On September 18, 2018, attorney John Hadden argued before the Georgia Court of Appeals the case of Georgia Insurers Insolvency Pool v. Dubose, a case that concerns whether an automobile accident injury victim is, as a practical matter, able to also seek damages under the Georgia workers' compensation system when the workers' compensation insurer has been declared insolvent.
The victim was seriously injured in an accident caused by a driver who was alleged to have been under the influence, and at the time of the injury, the victim was driving for work. Typically, in these situations, a car accident victim may make separate claims against an at-fault driver for personal injury claims and against her employer under the workers' compensation system. In fact, the claimant here did settle her personal injury claims against the at-fault driver. While pursuing her workers' compensation claim, however, the insurer was declared insolvent. Therefore, the Georgia Insurers Insolvency Pool (the Pool) took over handling of the workers' compensation case.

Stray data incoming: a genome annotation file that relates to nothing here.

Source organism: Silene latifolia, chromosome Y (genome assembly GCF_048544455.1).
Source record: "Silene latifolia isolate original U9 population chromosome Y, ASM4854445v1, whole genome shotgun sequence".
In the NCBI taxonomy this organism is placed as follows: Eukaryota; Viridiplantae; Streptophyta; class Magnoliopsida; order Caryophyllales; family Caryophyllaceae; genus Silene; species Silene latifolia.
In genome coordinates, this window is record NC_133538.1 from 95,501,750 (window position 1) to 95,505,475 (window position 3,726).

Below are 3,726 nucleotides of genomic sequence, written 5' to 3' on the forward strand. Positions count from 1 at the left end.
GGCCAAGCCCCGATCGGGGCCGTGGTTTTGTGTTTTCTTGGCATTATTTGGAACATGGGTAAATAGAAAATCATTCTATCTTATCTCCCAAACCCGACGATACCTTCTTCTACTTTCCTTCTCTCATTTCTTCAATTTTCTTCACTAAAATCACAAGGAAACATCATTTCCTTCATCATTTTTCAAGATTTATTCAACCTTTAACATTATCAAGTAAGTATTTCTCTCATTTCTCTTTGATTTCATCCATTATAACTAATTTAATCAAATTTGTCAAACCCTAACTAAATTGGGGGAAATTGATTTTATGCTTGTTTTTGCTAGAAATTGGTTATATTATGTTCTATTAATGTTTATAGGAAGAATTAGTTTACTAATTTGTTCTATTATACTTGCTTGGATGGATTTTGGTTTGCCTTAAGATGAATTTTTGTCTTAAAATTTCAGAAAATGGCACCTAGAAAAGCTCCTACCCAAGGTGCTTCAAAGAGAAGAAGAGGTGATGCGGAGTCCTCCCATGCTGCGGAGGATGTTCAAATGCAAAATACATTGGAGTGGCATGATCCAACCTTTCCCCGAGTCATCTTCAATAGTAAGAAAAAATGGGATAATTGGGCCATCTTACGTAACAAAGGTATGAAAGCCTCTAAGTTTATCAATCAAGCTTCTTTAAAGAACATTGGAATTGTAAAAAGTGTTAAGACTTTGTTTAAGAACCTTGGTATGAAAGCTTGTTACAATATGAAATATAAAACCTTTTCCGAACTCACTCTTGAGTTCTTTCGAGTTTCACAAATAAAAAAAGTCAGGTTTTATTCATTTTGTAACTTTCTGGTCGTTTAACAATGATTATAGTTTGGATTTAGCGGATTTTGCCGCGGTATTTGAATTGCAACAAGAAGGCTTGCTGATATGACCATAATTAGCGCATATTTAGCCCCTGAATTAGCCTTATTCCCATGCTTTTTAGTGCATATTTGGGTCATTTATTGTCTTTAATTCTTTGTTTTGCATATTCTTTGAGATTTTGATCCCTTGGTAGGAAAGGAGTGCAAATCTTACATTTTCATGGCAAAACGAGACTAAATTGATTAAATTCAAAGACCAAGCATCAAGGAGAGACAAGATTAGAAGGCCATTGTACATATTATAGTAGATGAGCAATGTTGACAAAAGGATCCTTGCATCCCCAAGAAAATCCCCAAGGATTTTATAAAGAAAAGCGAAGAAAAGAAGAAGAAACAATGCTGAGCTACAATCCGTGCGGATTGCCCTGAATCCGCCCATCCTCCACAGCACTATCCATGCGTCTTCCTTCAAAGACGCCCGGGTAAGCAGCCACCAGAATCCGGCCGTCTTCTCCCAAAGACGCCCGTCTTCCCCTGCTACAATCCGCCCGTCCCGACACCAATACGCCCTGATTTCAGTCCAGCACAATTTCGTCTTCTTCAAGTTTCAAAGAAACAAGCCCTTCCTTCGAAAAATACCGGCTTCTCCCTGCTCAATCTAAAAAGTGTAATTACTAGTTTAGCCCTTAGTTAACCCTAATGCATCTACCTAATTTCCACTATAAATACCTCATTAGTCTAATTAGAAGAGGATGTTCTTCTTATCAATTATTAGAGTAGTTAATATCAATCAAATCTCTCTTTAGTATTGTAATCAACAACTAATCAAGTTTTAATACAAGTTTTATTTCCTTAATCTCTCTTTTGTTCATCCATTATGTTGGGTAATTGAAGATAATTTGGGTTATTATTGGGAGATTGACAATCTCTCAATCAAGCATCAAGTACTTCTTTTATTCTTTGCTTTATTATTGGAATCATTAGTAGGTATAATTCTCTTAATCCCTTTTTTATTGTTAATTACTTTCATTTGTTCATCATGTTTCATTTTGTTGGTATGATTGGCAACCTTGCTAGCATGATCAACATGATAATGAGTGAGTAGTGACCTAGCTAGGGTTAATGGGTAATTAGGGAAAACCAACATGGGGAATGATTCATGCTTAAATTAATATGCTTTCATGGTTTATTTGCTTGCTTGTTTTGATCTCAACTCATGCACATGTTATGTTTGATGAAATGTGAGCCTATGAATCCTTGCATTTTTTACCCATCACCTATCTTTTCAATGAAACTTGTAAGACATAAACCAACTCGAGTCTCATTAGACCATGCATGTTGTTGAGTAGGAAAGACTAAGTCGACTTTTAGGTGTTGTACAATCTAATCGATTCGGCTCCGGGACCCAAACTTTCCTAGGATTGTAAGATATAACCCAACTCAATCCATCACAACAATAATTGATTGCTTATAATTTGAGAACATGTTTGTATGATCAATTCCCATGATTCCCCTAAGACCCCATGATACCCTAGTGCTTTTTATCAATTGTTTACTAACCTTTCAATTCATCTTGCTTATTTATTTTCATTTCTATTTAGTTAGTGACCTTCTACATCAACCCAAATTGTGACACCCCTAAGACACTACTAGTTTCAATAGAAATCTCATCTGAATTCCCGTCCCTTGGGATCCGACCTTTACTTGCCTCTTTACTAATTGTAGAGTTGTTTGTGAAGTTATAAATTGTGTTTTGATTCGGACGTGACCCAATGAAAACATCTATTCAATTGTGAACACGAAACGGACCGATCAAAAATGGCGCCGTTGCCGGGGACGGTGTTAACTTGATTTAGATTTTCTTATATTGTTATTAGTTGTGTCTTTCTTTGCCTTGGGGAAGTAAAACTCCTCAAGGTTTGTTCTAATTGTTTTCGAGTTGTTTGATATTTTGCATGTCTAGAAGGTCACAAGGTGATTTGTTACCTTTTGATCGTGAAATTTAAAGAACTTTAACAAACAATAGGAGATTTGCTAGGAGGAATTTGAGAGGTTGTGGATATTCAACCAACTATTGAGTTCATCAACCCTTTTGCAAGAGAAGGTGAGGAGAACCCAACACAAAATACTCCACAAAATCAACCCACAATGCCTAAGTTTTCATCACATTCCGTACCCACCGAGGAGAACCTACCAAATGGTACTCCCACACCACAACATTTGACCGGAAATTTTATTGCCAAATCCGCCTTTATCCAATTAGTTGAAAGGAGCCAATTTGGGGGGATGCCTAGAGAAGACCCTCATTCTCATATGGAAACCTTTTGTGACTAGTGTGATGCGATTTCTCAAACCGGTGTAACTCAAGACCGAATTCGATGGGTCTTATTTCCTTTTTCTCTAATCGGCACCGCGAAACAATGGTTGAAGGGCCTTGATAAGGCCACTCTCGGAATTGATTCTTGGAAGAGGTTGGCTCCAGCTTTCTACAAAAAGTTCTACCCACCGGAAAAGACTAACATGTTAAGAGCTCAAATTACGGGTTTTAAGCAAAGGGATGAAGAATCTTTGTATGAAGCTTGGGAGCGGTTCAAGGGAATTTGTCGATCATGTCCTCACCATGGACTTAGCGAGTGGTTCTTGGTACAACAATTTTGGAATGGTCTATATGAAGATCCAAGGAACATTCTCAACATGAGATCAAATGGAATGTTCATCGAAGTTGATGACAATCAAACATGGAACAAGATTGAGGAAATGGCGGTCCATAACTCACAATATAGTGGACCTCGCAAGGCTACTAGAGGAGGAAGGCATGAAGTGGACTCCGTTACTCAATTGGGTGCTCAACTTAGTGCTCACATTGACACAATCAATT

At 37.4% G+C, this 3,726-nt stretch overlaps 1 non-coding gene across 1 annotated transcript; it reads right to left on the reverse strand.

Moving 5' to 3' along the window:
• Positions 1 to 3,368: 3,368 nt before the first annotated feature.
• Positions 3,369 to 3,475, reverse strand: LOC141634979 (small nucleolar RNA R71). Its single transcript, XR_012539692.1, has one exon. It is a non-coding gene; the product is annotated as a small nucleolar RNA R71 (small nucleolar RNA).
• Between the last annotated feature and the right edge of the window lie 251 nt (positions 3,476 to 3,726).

Due to its interpretation of one of the statutes authorizing the creation of the Pool, it now claims that it is entitled to an absolute set-off from the benefits it is otherwise required to pay under the workers' compensation system from the payments the victim received in connection with the automobile collision. Dubose contends that the Pool is not entitled to any setoff, based on the language of the statute, but that if it is, it can only obtain a setoff regarding portions of the automobile settlement that are apportioned to damages that could be the responsibility of a workers' compensation insurer. Because there has been no apportionment, she argues that a jury must determine how the settlement would be allocated in that event.
To date, no Georgia appeals court has addressed the issues involved in the case, even though the Pool has been in existence since the 1970s. Therefore, this is an important case for victims of the wrongdoing of others in the state.
The oral argument may be viewed on the Georgia Court of Appeals web site.